Talus Bipartitus: A Rare Skeletal Variation
A Report of Four Cases
Stefan Rammelt, MD, PhD; Hans Zwipp, MD, PhD; Andreas Prescher, MD, PhD

Talus bipartitus (also known as talus partitus or frontal split) is a rare anatomic variant of the talus, first described by Strehle in 19281. Since then, to the best of our knowledge, only seven more cases have been described in the medical literature, and all of these cases occurred in adolescents who were between thirteen and eighteen years of age2-7. Three recent reports utilized a computed tomography (CT) scan for evaluation5-7, but none outlined the exact three-dimensional anatomy of the ossicle. A detailed follow-up has not been provided on any of the prior patients.

The term talus bipartitus describes a large, separate piece of bone that constitutes about one-third of the posterior aspect of the talar body and is separated from that structure by a frontal split. A talus bipartitus is therefore considerably larger than an os trigonum, which contains part of the lateral tubercle of the posterior process of the talus. The os trigonum is not uncommon, with a calculated prevalence of 7% to 13%8,9.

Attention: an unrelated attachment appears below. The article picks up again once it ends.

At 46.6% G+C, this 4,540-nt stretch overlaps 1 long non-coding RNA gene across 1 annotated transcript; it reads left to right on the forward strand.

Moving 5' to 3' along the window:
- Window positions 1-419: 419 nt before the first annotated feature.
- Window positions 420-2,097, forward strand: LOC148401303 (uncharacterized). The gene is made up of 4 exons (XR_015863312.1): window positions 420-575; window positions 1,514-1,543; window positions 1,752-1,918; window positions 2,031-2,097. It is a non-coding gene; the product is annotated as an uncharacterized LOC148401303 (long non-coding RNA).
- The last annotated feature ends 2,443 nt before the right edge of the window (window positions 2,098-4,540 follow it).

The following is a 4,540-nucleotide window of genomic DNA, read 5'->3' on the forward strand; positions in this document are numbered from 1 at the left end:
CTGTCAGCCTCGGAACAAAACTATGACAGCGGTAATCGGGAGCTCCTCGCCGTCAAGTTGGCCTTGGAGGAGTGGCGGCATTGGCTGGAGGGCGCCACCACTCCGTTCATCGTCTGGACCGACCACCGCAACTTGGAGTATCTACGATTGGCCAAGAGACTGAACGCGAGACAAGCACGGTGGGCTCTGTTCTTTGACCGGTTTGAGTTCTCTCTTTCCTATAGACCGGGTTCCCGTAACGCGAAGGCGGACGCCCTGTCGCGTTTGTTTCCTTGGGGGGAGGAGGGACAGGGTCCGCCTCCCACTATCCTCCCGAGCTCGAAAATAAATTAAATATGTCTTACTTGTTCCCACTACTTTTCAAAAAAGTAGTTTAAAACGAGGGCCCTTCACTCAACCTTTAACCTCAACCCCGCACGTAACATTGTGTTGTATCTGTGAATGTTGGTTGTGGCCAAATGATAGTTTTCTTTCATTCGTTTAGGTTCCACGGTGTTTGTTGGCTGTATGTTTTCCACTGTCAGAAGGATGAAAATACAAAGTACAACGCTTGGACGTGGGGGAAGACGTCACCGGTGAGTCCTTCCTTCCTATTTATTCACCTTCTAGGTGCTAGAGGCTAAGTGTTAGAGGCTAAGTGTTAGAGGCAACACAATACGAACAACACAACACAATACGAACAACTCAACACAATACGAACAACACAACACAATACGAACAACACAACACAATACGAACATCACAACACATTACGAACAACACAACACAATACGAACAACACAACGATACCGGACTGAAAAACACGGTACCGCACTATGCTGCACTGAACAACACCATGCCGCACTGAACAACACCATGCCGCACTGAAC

Over a period of ten years, we have observed four young adult patients with radiographic findings of talus bipartitus. The clinical and radiographic findings were different in all four cases, and treatment consequently had to be tailored individually.

This is the first case series of this rare anatomic variant, and we report for the first time on the three-dimensional appearance of this separate ossicle. An average follow-up of 2.5 years after treatment was obtained. The patients were informed that data concerning the cases would be submitted for publication, and they all consented.

Case Reports

Case 1. A thirty-one-year-old woman presented with a fourteen-month history of occasional pain in the right ankle. She had a history of repetitive inversion sprains of both …

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